Pharmacy and maieutics sectors are desperately looking for students

“At the start of the 2022 school year, we already had nearly 20% vacancies in midwifery, and that could go up to 37% in Île-de-France! Loona Mourenas, spokesperson for the National ociation of Midwifery Students (ANESF), details in a loud voice the number of vacant places in this sector in the second year.

But midwifery is not the only one to suffer from this phenomenon: during the same period, the pharmacy sector recorded a student deficit of 30%, or about 1,027 places nationwide. Alarming figures which testify to a crisis to come for professionals who are nevertheless essential to the proper functioning of the health system.

How to explain such a lack of students? Since the 2020 reform, young people who want to pursue health studies have the choice between the Specific Health Access Course (P) and the License with “Health Access” option (LAS), both of which allow access to the second year. If the medical sector still attracts so many favors from students, pharmacy and midwifery still suffer from a lack of information and lasting stereotypes.

“There is a kind of sacralization of medicine”

For Loona, the shortage of students is partly due to the reform: “It is no longer just the competition that counts, you have to validate your entire license. An observation shared by Loïc Josseran, dean of the UFR Simone Veil at the University of Versailles Saint-Quentin-en-Yvelines. “Before the reform, a student who failed in the first year repeated a year, and was eventually redirected to the courses where there was still room. A default choice, of course, but which trained professionals. “For him, the minor integrated into the new training allows to keep a way out in case of failure, “on other subjects that interest them. They can retake medicine in the second or third year of LAS if they wish. »

Natan Goulin, vice-president in charge of tutoring for entry into health studies at the National ociation of Pharmacy Students of France (ANEPF), notes a general lack of information about his sector. “The reform has highlighted the lack of attractiveness of the pharmacy sector: in high school, people don’t know this environment at all. They think of doing medicine, whereas in pharmacies, there are plenty of opportunities, not just work in pharmacies! »

Because if these studies can lead to keeping your own pharmacy, they also allow you to work in the laboratory, in the pharmaceutical industry, or even in the hospital. For Renaud, a 5th year pharmacy student in Nancy, this is a sector with “exciting” courses, even though he had no idea of ​​integrating it at all when arriving in PACES.

In midwifery too, clichés die hard. “Private preparation organizations do us harm, because they suggest that medicine is the best course. Many of the skills of midwives are not known to the general public: gynecological follow-up, vaccination…” explains Loona Mourenas. The medicine sector would therefore win the bet with the students?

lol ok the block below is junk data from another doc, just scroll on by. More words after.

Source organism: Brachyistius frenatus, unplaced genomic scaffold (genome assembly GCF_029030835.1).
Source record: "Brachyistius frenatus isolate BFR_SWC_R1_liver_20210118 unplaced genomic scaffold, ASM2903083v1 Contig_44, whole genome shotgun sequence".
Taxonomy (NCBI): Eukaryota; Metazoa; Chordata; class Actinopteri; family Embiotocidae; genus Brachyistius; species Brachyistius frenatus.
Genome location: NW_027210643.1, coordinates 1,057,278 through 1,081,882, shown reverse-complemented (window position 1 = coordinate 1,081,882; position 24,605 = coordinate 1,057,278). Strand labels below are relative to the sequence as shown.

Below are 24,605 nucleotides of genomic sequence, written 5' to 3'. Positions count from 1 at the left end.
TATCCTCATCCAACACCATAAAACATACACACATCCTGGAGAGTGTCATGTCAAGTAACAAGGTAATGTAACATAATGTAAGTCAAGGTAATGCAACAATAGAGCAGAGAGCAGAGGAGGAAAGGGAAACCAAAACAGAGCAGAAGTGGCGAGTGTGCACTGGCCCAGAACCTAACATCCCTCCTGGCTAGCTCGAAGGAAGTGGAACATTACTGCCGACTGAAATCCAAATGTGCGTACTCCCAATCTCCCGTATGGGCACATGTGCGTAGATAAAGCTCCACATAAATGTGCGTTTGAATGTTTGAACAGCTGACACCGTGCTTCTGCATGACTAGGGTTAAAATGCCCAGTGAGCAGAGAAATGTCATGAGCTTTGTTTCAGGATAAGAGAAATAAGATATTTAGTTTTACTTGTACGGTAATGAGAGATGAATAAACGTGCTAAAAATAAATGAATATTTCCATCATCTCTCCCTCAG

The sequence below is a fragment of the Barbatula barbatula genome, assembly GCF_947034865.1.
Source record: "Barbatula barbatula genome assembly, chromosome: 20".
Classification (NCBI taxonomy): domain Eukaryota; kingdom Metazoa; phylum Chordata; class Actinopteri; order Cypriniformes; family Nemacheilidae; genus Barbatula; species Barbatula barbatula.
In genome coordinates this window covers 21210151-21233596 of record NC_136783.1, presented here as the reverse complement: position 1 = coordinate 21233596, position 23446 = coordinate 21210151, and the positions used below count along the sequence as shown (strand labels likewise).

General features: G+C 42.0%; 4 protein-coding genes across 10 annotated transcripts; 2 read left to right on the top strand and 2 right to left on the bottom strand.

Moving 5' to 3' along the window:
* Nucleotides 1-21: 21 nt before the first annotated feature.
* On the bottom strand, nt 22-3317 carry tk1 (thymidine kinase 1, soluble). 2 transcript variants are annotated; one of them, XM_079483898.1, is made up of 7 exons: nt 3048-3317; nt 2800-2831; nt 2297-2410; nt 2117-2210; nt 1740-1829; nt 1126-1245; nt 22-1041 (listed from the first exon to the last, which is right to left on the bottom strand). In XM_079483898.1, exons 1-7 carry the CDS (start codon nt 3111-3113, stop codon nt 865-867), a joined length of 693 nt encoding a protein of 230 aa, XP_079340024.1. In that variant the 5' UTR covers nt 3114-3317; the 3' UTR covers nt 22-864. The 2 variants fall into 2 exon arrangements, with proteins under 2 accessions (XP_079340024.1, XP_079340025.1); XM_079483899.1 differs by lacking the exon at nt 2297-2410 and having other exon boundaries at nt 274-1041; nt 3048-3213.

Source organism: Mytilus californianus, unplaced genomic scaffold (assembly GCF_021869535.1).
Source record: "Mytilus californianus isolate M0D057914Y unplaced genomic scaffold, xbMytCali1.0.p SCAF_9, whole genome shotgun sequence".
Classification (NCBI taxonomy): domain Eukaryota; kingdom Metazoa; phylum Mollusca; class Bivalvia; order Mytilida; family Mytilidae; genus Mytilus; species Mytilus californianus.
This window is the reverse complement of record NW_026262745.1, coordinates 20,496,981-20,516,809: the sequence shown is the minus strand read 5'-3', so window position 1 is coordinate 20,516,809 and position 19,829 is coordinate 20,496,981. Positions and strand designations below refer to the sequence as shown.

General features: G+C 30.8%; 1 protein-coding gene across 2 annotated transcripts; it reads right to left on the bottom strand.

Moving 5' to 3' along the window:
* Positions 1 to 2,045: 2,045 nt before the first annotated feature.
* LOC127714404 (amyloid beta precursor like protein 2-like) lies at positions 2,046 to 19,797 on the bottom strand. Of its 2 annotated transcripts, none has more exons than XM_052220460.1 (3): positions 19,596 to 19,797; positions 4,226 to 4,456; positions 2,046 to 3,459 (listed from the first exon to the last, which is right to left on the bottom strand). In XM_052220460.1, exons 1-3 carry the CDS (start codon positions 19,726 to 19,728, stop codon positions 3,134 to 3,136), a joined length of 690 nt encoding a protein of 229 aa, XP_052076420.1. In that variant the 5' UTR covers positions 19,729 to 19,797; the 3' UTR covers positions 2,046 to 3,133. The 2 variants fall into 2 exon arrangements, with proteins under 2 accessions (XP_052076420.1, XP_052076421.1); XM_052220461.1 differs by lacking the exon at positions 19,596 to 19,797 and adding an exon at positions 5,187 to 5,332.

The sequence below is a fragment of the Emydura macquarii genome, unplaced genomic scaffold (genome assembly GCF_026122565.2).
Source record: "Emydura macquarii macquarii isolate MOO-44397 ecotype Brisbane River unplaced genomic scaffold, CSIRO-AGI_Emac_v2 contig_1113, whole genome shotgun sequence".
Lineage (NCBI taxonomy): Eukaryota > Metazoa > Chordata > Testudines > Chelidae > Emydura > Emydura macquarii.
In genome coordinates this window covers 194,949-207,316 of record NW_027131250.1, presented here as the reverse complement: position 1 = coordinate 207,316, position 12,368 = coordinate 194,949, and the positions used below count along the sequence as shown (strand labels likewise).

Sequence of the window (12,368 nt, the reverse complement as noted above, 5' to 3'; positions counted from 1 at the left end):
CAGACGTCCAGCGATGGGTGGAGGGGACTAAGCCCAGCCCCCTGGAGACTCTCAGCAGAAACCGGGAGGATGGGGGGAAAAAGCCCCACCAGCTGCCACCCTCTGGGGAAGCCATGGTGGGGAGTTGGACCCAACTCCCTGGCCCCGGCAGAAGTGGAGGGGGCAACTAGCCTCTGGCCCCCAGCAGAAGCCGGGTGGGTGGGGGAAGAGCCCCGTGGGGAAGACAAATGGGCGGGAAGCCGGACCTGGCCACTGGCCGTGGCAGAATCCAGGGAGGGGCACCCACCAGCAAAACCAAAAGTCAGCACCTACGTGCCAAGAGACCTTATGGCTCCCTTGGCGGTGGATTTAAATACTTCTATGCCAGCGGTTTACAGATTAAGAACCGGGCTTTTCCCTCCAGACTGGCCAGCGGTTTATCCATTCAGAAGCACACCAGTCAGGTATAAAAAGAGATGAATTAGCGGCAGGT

For Loïc Josseran, the very image of health studies poses a problem: “There is a kind of sacralization of medicine, there are many fantasies, which are particularly nourished by the series where we only see doctors or surgeons save patients. In reality, the medical professions are very diverse! We can very well make prostheses and save someone’s life, it’s not just the medical sector that has this monopoly. »

Orientation and upgrading of statuses

One of the solutions put in place to counter the phenomenon is the mive use of guidance systems, in particular through tutoring. According to the ANEPF, only 2.6% of pharmacy students consider that they were well informed about these studies during high school. Intervention in establishments, presentation videos, mini-games: all means are good to inspire and encourage vocations among the youngest.

“We have a great recognition of the action of tutoring, that’s positive,” says Natan Goulin, who was present at the official presentation of approvals organized by the Ministry of Higher Education and Research on June 26. last.

More broadly, students point to a problem of recognition in a sector characterized by sometimes difficult working conditions. “In our survey, we see that more than 20% of midwifery students say that the Covid-19 crisis has had an impact on their training experience,” explains Loona. Lou-Anne, who will return to 3rd year next September in Reims, notes for her part an insufficient development, “whether in terms of remuneration, or the fact that our status is not as recognized”.

“There is always the question of underpaid internships, and the reform of the 3rd cycle which has come to nothing for 7 years” adds Natan. Listening to the demands of these students therefore seems essential, while Loïc Josseran warns of a structural deficit: “In 4 years, we are there. The crisis is imminent. »

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